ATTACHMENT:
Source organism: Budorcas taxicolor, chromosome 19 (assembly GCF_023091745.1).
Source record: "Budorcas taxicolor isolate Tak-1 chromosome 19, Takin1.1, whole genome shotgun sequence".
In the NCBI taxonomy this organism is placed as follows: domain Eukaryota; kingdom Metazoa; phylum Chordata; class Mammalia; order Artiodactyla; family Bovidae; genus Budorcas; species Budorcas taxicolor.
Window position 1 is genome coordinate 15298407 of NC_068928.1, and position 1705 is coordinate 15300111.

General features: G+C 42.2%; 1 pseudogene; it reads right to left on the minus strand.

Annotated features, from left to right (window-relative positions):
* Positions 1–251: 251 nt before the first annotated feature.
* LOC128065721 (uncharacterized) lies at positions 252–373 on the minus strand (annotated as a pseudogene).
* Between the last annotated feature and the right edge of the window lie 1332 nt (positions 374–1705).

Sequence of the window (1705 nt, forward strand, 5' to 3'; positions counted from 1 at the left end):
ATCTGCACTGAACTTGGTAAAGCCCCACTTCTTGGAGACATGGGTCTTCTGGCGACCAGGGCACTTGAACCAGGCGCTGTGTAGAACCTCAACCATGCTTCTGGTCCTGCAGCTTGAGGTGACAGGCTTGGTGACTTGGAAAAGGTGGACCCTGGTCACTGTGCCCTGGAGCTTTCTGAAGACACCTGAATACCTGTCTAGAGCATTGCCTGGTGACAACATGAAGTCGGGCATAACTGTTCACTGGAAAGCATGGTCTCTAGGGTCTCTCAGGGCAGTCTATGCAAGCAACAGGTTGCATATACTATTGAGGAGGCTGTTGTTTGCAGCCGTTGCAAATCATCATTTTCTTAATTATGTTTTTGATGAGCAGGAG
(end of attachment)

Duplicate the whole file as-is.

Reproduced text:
Source organism: Budorcas taxicolor, chromosome 19 (assembly GCF_023091745.1).
Source record: "Budorcas taxicolor isolate Tak-1 chromosome 19, Takin1.1, whole genome shotgun sequence".
In the NCBI taxonomy this organism is placed as follows: domain Eukaryota; kingdom Metazoa; phylum Chordata; class Mammalia; order Artiodactyla; family Bovidae; genus Budorcas; species Budorcas taxicolor.
Window position 1 is genome coordinate 15298407 of NC_068928.1, and position 1705 is coordinate 15300111.

General features: G+C 42.2%; 1 pseudogene; it reads right to left on the minus strand.

Annotated features, from left to right (window-relative positions):
* Positions 1–251: 251 nt before the first annotated feature.
* LOC128065721 (uncharacterized) lies at positions 252–373 on the minus strand (annotated as a pseudogene).
* Between the last annotated feature and the right edge of the window lie 1332 nt (positions 374–1705).

Sequence of the window (1705 nt, forward strand, 5' to 3'; positions counted from 1 at the left end):
ATCTGCACTGAACTTGGTAAAGCCCCACTTCTTGGAGACATGGGTCTTCTGGCGACCAGGGCACTTGAACCAGGCGCTGTGTAGAACCTCAACCATGCTTCTGGTCCTGCAGCTTGAGGTGACAGGCTTGGTGACTTGGAAAAGGTGGACCCTGGTCACTGTGCCCTGGAGCTTTCTGAAGACACCTGAATACCTGTCTAGAGCATTGCCTGGTGACAACATGAAGTCGGGCATAACTGTTCACTGGAAAGCATGGTCTCTAGGGTCTCTCAGGGCAGTCTATGCAAGCAACAGGTTGCATATACTATTGAGGAGGCTGTTGTTTGCAGCCGTTGCAAATCATCATTTTCTTAATTATGTTTTTGATGAGCAGGAG